Oral Presentation Science Protecting Plant Health 2017

Comparative secretome analysis of Rhizoctonia solani isolates reveals unique secretomes and cell death inducing effectors. (4337)

Jonathan P Anderson 1 , Jana Sperschneider 1 , Joe Win 2 , Brendan Kidd 1 , Kentaro Yoshida 2 , James Hane 3 , Diane GO Saunders 2 4 , Karam B Singh 1
  1. CSIRO, Floreat, WA, Australia
  2. The Sainsbury Laboratory, Norwich, UK
  3. Curtin University, Bentley
  4. The John Innes Centre, Norwich, UK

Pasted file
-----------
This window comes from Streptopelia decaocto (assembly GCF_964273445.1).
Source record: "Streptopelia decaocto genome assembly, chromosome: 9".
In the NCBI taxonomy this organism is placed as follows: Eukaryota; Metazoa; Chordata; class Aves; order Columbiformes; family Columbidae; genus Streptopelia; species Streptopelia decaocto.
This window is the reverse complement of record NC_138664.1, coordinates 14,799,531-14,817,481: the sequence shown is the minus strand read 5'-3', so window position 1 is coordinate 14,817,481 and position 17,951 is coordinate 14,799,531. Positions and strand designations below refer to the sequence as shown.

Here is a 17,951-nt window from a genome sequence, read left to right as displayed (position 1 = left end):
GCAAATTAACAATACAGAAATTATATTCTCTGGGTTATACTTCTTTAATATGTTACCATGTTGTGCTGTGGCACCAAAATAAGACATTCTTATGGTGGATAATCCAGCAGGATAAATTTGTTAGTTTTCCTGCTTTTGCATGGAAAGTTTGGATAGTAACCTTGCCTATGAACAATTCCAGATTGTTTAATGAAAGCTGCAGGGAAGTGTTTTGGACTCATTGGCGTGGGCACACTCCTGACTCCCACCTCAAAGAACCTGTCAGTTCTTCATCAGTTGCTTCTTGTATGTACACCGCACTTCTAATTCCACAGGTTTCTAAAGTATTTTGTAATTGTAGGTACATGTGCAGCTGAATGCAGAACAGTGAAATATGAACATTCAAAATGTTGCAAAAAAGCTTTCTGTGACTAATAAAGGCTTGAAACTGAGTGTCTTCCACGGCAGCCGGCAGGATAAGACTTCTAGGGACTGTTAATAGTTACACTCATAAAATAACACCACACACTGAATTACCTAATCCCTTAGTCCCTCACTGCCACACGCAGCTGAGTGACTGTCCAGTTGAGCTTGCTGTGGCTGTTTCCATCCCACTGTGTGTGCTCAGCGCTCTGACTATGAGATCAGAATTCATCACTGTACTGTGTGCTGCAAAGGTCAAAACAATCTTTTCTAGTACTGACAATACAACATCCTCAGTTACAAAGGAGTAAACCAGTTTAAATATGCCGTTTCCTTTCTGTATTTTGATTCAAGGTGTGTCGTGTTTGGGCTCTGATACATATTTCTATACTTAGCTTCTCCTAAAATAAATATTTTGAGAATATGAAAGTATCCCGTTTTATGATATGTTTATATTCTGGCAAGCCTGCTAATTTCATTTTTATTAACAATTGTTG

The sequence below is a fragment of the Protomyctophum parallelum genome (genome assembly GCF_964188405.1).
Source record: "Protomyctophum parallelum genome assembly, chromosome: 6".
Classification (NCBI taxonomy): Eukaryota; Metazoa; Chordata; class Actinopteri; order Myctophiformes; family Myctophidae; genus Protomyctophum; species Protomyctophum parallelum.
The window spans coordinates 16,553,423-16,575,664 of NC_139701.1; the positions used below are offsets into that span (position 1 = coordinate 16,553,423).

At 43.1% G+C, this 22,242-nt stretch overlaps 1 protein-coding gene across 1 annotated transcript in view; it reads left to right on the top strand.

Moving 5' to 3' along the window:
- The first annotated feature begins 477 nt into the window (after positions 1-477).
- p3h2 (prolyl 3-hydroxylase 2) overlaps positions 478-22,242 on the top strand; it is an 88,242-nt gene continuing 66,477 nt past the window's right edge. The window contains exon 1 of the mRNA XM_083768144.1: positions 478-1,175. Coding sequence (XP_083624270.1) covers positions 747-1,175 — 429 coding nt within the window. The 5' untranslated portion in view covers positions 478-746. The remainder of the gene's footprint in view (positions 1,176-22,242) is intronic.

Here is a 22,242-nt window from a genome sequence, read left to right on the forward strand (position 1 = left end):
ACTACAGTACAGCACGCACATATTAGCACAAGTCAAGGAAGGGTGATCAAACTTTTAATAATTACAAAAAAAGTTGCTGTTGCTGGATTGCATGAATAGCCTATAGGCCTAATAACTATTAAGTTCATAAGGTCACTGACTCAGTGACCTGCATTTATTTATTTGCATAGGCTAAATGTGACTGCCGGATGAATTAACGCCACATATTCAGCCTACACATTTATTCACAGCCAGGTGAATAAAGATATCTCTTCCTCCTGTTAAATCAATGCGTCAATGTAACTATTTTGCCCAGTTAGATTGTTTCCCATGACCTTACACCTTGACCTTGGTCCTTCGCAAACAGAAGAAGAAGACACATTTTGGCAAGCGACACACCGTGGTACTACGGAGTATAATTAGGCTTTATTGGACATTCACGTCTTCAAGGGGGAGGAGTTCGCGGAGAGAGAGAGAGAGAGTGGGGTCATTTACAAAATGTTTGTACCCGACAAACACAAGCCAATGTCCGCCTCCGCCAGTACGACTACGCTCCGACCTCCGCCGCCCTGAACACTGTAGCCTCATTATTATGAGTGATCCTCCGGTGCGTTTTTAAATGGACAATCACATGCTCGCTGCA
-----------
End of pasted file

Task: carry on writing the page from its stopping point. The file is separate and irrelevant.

Rhizoctonia solani is a fungal pathogen causing substantial damage to many of the worlds’ largest food crops including wheat, rice, maize and soybean. Despite impacting global food security, little is known about the pathogenicity mechanisms employed by R. solani. To enable prediction of effectors possessing either broad efficacy or host specificity, a combined secretome was constructed from a monocot specific isolate, a dicot specific isolate and broad host range isolate infecting both monocot and dicot hosts. Secretome analysis suggested R. solani employs largely different virulence mechanisms to well-studied pathogens, despite in many instances infecting the same host plants. Furthermore, the secretome of the broad host range AG8 isolate may be shaped by maintaining functions for saprophytic life stages while minimising opportunities for host plant recognition. Analysis of possible co-evolution with host plants and in-planta up-regulation in particular, aided identification of effectors including xylanase and inhibitor I9 domain containing proteins able to induce cell death in-planta. The inhibitor I9 domain was more abundant in the secretomes of a wide range of necrotising fungi relative to biotrophs. A complementary proteomics approach provided insights into how the broad host range AG8 isolate adapts to different hosts and identified additional infection-related proteins including a thaumatin that enhanced susceptibility to R. solani. These use of these effectors and others from R. solani to screen germplasm for loss-of-sensitive loci may be a useful approach to build resistance in crops such as wheat, where no resistance currently exists.